CHILDREN'S Minister Frances Fitzgerald has reacted with shock to the fact that a 10-year-old boy was forced out of school by Facebook bullies.
The minister said that the expanding phenomenon of cyber-bullying needs to be stamped out by schools.
Commenting on this newspaper's frontpage story from yesterday, Minister Fitzgerald said: "God that's very upsetting. This is extremely upsetting. There is a very serious situation."
She said that cyber-bullying is now becoming a significant problem for schools.
"It's as insidious and prevalent as bullying in the schoolyard or anywhere else. It's quite serious in Ireland. It's common and we need to tackle it," she said.
The Herald revealed how a young boy was terrorised out of his school by child bullies who targeted him on Facebook.
Classmates set up a cruel internet campaign against the youngster and also physically hit him in school.
The bullying started six months ago when the schoolboy was punched in the face.
His parents, Gerry and Liza Dalton, spoke openly about how their lives had been affected by their son's ordeal.
The situation escalated, culminating in the boy being victimised on Facebook and targeted at his home.
The shocking incident comes in the wake of the Phoebe Prince tragedy in 2010.
The 15-year-old Irish girl took her own life after suffering a campaign of bullying in the US.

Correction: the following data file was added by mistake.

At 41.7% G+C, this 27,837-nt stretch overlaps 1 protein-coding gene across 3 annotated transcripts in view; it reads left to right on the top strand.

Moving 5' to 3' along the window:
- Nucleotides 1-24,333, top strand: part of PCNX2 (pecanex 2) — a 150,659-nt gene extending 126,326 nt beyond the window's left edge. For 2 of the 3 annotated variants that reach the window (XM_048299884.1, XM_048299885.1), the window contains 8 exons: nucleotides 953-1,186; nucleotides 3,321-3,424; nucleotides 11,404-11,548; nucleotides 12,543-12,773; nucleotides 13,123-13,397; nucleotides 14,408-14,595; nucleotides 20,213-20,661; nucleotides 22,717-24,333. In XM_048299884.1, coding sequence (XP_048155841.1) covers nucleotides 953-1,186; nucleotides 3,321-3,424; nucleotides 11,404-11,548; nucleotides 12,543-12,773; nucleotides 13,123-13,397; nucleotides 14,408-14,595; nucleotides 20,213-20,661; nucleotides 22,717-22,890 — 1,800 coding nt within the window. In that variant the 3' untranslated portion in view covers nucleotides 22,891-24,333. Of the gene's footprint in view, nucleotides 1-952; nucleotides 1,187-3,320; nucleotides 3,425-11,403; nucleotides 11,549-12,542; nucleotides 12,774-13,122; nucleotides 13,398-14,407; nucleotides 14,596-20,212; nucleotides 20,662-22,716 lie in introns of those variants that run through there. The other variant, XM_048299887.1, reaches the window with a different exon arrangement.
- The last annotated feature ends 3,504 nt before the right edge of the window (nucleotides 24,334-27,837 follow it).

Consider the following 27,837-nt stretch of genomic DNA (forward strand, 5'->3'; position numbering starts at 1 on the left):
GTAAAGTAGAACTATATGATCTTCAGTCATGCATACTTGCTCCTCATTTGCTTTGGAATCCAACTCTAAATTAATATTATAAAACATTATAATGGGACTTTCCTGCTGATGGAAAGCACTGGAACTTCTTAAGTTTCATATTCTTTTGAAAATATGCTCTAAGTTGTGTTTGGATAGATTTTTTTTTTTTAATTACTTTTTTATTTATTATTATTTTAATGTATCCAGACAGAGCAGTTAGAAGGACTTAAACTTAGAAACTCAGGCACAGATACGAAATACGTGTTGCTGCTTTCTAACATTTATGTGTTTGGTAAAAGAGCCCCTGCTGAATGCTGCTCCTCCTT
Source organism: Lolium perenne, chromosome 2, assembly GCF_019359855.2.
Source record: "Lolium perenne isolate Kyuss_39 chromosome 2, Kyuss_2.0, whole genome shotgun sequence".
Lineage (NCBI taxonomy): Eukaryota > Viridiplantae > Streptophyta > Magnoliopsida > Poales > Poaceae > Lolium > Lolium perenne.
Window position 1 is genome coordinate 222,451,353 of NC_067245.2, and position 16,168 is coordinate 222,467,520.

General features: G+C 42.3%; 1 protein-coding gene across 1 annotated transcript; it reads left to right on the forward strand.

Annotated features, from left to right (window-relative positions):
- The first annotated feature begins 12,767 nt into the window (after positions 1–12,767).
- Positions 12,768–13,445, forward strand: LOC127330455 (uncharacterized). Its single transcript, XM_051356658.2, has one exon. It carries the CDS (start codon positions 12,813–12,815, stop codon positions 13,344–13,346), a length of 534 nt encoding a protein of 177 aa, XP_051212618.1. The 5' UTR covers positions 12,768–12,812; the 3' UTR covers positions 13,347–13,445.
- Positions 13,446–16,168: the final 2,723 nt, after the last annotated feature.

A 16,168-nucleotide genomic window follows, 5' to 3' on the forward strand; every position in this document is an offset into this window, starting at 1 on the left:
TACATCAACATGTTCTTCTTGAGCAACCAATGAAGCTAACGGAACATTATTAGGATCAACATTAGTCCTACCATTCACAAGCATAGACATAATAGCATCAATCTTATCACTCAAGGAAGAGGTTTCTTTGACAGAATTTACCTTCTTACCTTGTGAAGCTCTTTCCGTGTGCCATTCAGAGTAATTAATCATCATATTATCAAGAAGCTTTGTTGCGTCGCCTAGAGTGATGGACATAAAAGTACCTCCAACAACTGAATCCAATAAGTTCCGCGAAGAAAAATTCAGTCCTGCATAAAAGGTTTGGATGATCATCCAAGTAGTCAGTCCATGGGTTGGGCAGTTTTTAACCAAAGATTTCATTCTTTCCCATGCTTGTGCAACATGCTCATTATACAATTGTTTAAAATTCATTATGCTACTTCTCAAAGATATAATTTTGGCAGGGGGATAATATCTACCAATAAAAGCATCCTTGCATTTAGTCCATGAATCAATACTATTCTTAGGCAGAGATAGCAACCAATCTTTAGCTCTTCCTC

Minister Fitzgerald told the Herald today that she is determined to help schools and parents tackle cyber-bullying.
"I think schools will have to be very aware of online bullying and they will have to deal with it in the same way that they deal with other bullying. There has to be a mechanism," she said. "It's coming up everywhere. The figures are quite high, the numbers that say they are being bullied online as well as face to face. What you have here are parents who aren't as tuned into the new technology as their kids are."
She said that parents need help to learn about new technologies so that they can react more quickly.
"I think there is a message in this for schools to be sensitive to cyber-bullying," she said.
"There are lots of different programmes going on to help parents. Boards of managements are going to have to familiarise themselves with it.
"Schools need to be very clear about what they do with bullying. They have to tackle it, have guidelines in place and guidelines have been issued by the National Education Welfare Board," she added.